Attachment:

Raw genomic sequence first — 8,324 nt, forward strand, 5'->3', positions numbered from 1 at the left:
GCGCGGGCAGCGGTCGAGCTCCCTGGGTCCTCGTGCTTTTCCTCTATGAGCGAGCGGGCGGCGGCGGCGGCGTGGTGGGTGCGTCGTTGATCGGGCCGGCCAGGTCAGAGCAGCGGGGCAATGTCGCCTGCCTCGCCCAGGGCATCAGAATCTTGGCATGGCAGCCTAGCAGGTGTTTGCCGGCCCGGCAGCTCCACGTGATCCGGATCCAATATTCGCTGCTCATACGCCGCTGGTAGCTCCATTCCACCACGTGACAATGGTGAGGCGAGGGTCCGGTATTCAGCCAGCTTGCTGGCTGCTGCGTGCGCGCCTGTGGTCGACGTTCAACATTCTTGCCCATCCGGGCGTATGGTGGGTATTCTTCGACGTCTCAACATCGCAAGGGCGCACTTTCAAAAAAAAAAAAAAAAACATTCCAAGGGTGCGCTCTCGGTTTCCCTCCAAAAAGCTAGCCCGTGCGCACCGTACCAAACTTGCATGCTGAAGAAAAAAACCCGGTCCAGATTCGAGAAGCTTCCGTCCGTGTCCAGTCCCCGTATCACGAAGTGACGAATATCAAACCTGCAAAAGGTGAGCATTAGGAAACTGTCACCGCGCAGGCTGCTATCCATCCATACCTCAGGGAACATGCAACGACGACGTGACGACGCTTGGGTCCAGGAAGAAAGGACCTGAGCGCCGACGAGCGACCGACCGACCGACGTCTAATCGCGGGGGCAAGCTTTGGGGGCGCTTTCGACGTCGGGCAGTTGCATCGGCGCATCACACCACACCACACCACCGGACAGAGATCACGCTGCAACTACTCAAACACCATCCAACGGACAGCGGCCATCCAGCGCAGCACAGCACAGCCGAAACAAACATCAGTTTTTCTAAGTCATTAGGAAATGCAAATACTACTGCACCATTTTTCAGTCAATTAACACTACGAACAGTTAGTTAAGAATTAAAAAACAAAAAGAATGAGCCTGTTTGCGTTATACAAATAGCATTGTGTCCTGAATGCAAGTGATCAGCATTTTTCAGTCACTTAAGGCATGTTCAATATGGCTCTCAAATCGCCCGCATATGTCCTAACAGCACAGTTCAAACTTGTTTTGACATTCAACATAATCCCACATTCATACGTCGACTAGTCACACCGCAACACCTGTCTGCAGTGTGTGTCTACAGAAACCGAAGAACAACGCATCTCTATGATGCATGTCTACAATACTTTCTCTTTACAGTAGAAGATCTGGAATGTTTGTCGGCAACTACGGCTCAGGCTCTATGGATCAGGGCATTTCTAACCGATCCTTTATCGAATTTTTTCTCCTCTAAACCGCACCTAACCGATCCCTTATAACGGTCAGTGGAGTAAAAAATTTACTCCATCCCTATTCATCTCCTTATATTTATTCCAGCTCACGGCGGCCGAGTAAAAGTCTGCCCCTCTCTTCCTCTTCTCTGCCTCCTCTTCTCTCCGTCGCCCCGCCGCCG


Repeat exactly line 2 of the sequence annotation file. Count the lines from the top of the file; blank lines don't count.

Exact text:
GCGCGGGCAGCGGTCGAGCTCCCTGGGTCCTCGTGCTTTTCCTCTATGAGCGAGCGGGCGGCGGCGGCGGCGTGGTGGGTGCGTCGTTGATCGGGCCGGCCAGGTCAGAGCAGCGGGGCAATGTCGCCTGCCTCGCCCAGGGCATCAGAATCTTGGCATGGCAGCCTAGCAGGTGTTTGCCGGCCCGGCAGCTCCACGTGATCCGGATCCAATATTCGCTGCTCATACGCCGCTGGTAGCTCCATTCCACCACGTGACAATGGTGAGGCGAGGGTCCGGTATTCAGCCAGCTTGCTGGCTGCTGCGTGCGCGCCTGTGGTCGACGTTCAACATTCTTGCCCATCCGGGCGTATGGTGGGTATTCTTCGACGTCTCAACATCGCAAGGGCGCACTTTCAAAAAAAAAAAAAAAAACATTCCAAGGGTGCGCTCTCGGTTTCCCTCCAAAAAGCTAGCCCGTGCGCACCGTACCAAACTTGCATGCTGAAGAAAAAAACCCGGTCCAGATTCGAGAAGCTTCCGTCCGTGTCCAGTCCCCGTATCACGAAGTGACGAATATCAAACCTGCAAAAGGTGAGCATTAGGAAACTGTCACCGCGCAGGCTGCTATCCATCCATACCTCAGGGAACATGCAACGACGACGTGACGACGCTTGGGTCCAGGAAGAAAGGACCTGAGCGCCGACGAGCGACCGACCGACCGACGTCTAATCGCGGGGGCAAGCTTTGGGGGCGCTTTCGACGTCGGGCAGTTGCATCGGCGCATCACACCACACCACACCACCGGACAGAGATCACGCTGCAACTACTCAAACACCATCCAACGGACAGCGGCCATCCAGCGCAGCACAGCACAGCCGAAACAAACATCAGTTTTTCTAAGTCATTAGGAAATGCAAATACTACTGCACCATTTTTCAGTCAATTAACACTACGAACAGTTAGTTAAGAATTAAAAAACAAAAAGAATGAGCCTGTTTGCGTTATACAAATAGCATTGTGTCCTGAATGCAAGTGATCAGCATTTTTCAGTCACTTAAGGCATGTTCAATATGGCTCTCAAATCGCCCGCATATGTCCTAACAGCACAGTTCAAACTTGTTTTGACATTCAACATAATCCCACATTCATACGTCGACTAGTCACACCGCAACACCTGTCTGCAGTGTGTGTCTACAGAAACCGAAGAACAACGCATCTCTATGATGCATGTCTACAATACTTTCTCTTTACAGTAGAAGATCTGGAATGTTTGTCGGCAACTACGGCTCAGGCTCTATGGATCAGGGCATTTCTAACCGATCCTTTATCGAATTTTTTCTCCTCTAAACCGCACCTAACCGATCCCTTATAACGGTCAGTGGAGTAAAAAATTTACTCCATCCCTATTCATCTCCTTATATTTATTCCAGCTCACGGCGGCCGAGTAAAAGTCTGCCCCTCTCTTCCTCTTCTCTGCCTCCTCTTCTCTCCGTCGCCCCGCCGCCG